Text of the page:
Italian bread wreath

4- Most helpful post: Ricotta Mousse with Fragoline di Bosco is the simplest, most delicious recipe to whip up in seconds and impress friends on any occasion. It's not rocket science, it's just tasty.


5- Post whose success surprised me: The Nonna Elena series, including Gnocchi on Thursdays, Nonna Elena's Crostata di Marmellata, Gnocchi alla Romana, and Pasta, Made in Italy. My years in Rome would not have been the same had I not sought out Italian friends from all walks of life. Looking back on these posts, I remember Elena's smile and loving willingness to teach me, asking only friendship in exchange. She and I have been emailing since I left Rome and she writes to me with such wonder that she, an "old Italian nonna" made a young American friend with such a different life path.





6- Post I didn't feel got the attention it deserved: Local Flavor and Coda alla Vaccinara. When people found out I lived in Rome, I got a lot of envious comments. To be honest, it wasn't always easy living there, but I made the best of it by really connecting with the people in my neighborhood. These two posts described my shopping trips, the flavor of life on the street in a regular old neighborhood in Rome. The kind of thing you don't see or experience when you're on vacation there.


Loiodice butchers

7-Post I am most proud of: Pasta, Made in Italy. Since the birth of my son Roman almost two years ago I have taken on fewer big culinary projects. Before we left Italy I realized I would feel like a complete failure if I hadn't tackled fresh, hand rolled pasta. One phone call to Nonna Elena changed that and within a few days of practicing her technique, I had a new skill under my apron.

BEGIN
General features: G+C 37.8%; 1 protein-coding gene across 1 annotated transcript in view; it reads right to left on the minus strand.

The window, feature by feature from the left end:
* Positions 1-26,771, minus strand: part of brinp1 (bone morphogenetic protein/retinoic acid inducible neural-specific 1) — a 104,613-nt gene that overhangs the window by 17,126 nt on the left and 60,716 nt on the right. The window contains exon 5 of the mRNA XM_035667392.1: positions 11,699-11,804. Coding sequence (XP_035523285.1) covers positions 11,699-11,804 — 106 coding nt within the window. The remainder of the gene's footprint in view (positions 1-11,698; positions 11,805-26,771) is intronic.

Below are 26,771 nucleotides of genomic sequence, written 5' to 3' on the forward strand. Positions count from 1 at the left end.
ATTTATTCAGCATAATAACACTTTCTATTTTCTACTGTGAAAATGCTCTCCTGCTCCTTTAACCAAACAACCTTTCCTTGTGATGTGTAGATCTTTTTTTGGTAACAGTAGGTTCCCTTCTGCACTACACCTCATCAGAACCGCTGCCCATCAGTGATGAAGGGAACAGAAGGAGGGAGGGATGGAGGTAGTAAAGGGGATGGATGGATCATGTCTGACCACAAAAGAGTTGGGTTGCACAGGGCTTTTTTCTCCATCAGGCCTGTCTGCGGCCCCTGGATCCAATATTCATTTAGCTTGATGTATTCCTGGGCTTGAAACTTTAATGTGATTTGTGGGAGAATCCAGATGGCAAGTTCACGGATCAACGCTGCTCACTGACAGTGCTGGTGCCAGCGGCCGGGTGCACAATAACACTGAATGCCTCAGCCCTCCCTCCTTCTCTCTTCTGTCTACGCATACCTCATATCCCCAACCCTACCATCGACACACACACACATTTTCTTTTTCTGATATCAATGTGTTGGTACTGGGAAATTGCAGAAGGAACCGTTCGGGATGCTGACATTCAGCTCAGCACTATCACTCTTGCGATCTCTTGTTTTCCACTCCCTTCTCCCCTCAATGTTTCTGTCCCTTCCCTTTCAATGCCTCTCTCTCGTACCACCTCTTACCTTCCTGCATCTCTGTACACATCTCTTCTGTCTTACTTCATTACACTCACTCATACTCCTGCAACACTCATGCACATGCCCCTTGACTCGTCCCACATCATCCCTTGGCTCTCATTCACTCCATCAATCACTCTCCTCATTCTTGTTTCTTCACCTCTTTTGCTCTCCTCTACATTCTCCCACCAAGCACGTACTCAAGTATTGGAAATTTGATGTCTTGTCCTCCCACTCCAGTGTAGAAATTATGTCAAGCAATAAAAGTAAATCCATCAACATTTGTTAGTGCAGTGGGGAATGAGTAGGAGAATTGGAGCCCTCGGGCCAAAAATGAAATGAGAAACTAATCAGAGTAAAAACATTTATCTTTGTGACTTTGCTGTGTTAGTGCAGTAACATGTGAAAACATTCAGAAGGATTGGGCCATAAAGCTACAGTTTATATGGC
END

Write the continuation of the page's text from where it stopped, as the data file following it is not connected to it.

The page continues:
Now I will nominate the following five bloggers to continue this project. I encourage you to check out their blogs, they are some of my favorite reads:

Monday, August 8, 2011

Salt of the Earth, Maras Salt Mines, Peru

Mara Salt Mines, Peru

Some of the most basic things in life have the most complex and interesting histories. Take salt for example. In cooking, salting is one of the oldest methods of preserving foods and the simplest means to enhancing flavor. It is essential for virtually all forms of life. It was used as offerings in the funerals of Ancient Egyptians, and the
salarium was a form of payment to soldiers of the Roman army, allowing them to buy salt, which many scholars agree gives us the word salary.

Salt is mentioned in religious texts from virtually every recorded religion. Most languages also have idiomatic expressions including the word salt. "Salt of the earth" dates back to the Bible, and the phrase "taken with a grain of salt" was used as early as 77 AD. "Salty dog" in slang can refer to an experienced sailor.